Changing a Car Battery Tips
If you’re noticing that your car is a little slow to start or it’s been seven years since you last replaced your battery, it might be time to get a new one. However, since your car’s electrical system is more complicated than just the battery, it’s important to check other components as well and do some self-diagnosis of other areas before determining the battery needs replacing.
Please watch the following video and then read the rest of the article.
Make Sure The Problem Is Really the Battery
First, look for sulfate buildup around the battery terminals, which will appear as a white-blue powder. When you clean this with some battery terminal cleaner, it may help your battery work again because the buildup of that residue is preventing it from receiving a clean electrical signal. The residue adds resistance.
Here are a few signs the battery is dead:
- When you try to start the car, the engine doesn’t turn over, and instead there’s a low whining sound (or you hear nothing at all)
- If you’re successful at jumpstarting the car, but once you park and turn it off, it won’t start again, the problem is likely caused by a dead battery. The alternator, in this case, is helping it hold a charge while the car is running, but the battery can’t hold a charge once the alternator is off.
Check the Alternator
The alternator is responsible for maintaining the battery’s charge while the car is running. It should maintain a charge close to 13.8 – 14.2 volts in a charging system that’s functioning properly. The battery, on the other hand, should be hovering somewhere around 12 volts (12.4 – 12.8) when the car’s not running and with no accessory load.
Signs the alternator has failed include:
- A growling sound is often heard before the alternator goes out.
- If it’s overheating, you can smell burning rubber or hot electronics
- Headlights may dim, flicker, or get extra bright when the car is moving fast.
- Gauges on the dashboard are behaving strangely
- If the car is jump started and it does start, but then the engine dies again right after the jump, it’s likely the alternator that’s the problem.
Once you’ve determined the battery is actually the problem, you can go about replacing it. You’ll need to know the kind of battery you’re replacing as well as your car’s make, model and engine size. You want to buy one that’s going to be compatible with the battery tray in your vehicle.
Replacing the Battery
First, make sure your car is parked on a level surface, away from any sources of spark or flame. Use gloves to protect yourself from sulfuric acid potentially getting on your skin. Open the hood of your vehicle, and remove the old battery.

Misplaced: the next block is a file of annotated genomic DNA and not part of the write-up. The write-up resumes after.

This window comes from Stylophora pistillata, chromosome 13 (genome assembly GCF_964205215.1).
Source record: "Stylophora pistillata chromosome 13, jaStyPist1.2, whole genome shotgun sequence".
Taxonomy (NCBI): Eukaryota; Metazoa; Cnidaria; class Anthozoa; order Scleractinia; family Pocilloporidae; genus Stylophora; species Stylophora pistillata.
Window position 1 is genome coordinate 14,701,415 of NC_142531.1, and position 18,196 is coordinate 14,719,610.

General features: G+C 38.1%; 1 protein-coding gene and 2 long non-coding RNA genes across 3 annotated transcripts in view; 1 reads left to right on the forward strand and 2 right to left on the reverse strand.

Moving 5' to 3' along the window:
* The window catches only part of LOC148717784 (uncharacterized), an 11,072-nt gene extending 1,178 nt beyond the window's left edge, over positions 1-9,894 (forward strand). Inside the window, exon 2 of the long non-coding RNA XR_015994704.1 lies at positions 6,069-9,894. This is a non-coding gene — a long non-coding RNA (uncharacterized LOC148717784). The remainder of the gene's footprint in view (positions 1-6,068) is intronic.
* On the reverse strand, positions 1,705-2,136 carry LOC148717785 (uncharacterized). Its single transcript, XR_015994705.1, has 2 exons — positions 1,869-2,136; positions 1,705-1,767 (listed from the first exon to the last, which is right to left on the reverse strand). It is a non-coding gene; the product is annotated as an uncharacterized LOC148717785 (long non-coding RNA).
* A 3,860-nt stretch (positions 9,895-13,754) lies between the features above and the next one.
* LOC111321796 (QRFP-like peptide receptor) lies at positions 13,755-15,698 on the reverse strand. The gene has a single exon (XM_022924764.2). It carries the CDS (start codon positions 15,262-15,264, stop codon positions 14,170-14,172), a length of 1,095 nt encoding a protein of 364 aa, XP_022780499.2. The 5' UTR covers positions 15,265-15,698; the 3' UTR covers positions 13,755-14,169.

Identify the positive and negative cables first—the positive cable is typically red and will have a plus sign (+) printed on it, while the negative cable is usually black and will have a minus sign (-) printed on it.
Disconnect the negative cable first, by loosening the bolt with a wrench or socket wrench. A typical size is 8mm or 10mm, depending on the make and model of the vehicle. Then, disconnect the positive cable. Make sure the positive cable and negative cable don’t touch, or it could potentially short out the electrical system.
Now, remove the old battery from the vehicle’s tray. Batteries are heavy, and can weigh between 30 and 60 pounds, so you might need some help lifting it.
Before installing the new battery, you’ll want to clean the battery terminal clamps. A wire brush and baking soda solution should do the trick. Now, install the new battery, making sure the positive and negative terminals are on the correct sides. Reconnect the positive terminal first, using the same wrench you used earlier to tighten the clamp. Now, reconnect the negative terminal and tighten that too.
Use lithium grease to spray the battery terminals once you’ve finished installing it. This will help prevent future corrosion. Attempt to start your car with the new battery, and make sure that all electronic gadgets work properly.
You’ll want to dispose of your old battery using the right methods. Many local auto shops will take your old battery and recycle it, as well as other retail stores that sell batteries. They may charge you a small fee for the service, but this is to cover the cost of proper disposal. You should never put a battery in the garbage, this is environmentally dangerous and irresponsible.
Hopefully this guide was helpful so you can replace your battery safely. Your new battery should last anywhere between 5-7 years as long as corrosion doesn’t build up excessively. Check the terminals from time to time, such as when you change your oil.